There is a good crop of  medlars on the tree, and quite a few other apples in the lower and upper orchards- particularly French crabs and golden pippins. Harvesting next month. But this month, as you can see, there’s a great deal to do, so I very much look forward to seeing you all soon

Best wishes & Good Gardening

David Standing

Just a selection of the hundreds of jobs to be done in the garden in…

  • Cutting bed clearing continued!!
  • Grass edging continued
  • Six Quarters weeding and cutting down continued!
  • Cut back Laurel  & Rose growing through Fire Escape steps
  • Continue to Collect  seeds
  • Strim weed under all hedges, in pond garden under mulberry, and by kissing gate mulberry
  • Cut down hogweed near pond
  • Remove ivy from wall on corner by house/six quarters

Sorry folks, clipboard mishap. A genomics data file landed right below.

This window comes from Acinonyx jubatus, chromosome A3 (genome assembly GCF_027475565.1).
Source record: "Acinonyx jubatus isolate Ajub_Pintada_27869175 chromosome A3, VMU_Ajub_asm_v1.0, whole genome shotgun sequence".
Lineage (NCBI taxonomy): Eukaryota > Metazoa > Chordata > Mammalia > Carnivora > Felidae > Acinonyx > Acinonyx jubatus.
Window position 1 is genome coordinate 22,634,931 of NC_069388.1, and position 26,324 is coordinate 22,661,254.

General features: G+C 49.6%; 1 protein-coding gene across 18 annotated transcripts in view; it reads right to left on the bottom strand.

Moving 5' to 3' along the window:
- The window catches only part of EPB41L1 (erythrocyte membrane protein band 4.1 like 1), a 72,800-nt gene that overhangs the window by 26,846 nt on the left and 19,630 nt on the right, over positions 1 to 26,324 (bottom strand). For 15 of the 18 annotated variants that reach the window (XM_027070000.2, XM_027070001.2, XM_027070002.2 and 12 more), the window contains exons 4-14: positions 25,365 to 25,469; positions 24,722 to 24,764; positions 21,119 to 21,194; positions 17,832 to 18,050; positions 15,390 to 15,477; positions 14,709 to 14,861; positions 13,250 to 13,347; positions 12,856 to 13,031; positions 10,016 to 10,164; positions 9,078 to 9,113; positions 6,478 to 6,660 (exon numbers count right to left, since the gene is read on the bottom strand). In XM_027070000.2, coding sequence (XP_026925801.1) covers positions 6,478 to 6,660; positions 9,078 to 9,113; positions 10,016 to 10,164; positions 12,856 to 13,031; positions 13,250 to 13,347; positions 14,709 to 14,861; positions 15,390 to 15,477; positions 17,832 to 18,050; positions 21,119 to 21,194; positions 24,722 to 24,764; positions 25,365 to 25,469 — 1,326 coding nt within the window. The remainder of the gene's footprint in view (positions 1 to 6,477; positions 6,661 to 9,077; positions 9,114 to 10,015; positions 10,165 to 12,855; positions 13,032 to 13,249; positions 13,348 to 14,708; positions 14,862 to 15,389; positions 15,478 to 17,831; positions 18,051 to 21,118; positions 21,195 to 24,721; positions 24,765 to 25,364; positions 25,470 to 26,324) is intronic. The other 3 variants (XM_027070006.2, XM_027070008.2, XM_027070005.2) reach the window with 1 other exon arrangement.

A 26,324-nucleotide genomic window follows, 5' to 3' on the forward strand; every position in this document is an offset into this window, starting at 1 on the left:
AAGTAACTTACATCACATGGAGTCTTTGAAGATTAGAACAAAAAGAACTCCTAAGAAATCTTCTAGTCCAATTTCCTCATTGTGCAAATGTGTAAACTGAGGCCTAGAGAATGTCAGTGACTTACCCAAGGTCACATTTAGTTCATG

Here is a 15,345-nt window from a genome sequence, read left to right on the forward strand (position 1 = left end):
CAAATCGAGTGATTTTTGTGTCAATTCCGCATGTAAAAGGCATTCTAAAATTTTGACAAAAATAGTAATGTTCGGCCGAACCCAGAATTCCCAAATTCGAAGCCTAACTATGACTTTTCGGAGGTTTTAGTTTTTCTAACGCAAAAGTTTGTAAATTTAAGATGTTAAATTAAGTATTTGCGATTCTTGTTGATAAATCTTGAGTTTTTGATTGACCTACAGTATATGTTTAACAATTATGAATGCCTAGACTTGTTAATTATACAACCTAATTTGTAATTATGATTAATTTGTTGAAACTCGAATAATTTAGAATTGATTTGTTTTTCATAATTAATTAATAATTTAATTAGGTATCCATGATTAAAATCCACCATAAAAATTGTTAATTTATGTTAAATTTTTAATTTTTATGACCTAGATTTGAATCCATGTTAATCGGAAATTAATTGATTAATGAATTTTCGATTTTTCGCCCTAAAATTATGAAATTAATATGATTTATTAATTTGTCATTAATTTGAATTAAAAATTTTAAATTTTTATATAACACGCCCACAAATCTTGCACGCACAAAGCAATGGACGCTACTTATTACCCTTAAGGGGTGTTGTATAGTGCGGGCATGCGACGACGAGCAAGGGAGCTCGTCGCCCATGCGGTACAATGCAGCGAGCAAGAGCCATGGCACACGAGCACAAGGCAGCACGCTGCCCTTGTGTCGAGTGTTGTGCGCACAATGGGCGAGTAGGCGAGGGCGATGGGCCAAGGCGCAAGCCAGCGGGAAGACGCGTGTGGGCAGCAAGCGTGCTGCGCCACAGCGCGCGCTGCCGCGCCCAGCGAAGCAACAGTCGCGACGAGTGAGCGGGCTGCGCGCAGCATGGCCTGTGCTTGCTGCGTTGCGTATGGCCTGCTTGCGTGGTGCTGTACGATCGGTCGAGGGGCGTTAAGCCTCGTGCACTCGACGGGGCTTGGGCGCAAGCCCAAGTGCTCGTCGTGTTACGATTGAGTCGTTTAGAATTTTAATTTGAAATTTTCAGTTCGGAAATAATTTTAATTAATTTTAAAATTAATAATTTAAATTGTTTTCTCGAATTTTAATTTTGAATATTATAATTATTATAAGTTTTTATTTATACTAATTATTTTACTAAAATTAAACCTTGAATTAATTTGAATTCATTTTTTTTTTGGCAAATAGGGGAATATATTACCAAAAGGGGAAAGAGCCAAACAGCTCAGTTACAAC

• Continue Hoeing & Weeding veg garden
  • Cut back herb garden vine
  • Continue to re-organise Compost heaps
  • Continue to make illustrated labels for plant stand
  • Purchase new gate to replace broken one of six field gates
  • Continue planting/design work in pond garden: add water tub and bee skeps
  • Water hot bed, as needed
  • Continue  work clipping all hedges
  • Continue to sort out plants in cold frames/poly tunnel- discard or pot on as needed.
  • Check, de-slug & water plant stands regularly
  • Prune pears as needed
  • Herb garden lavender and cotton lavender pruning
  • Herb garden mullein removal plus weeds
  • Train new laburnums as they grow…

And much, much more!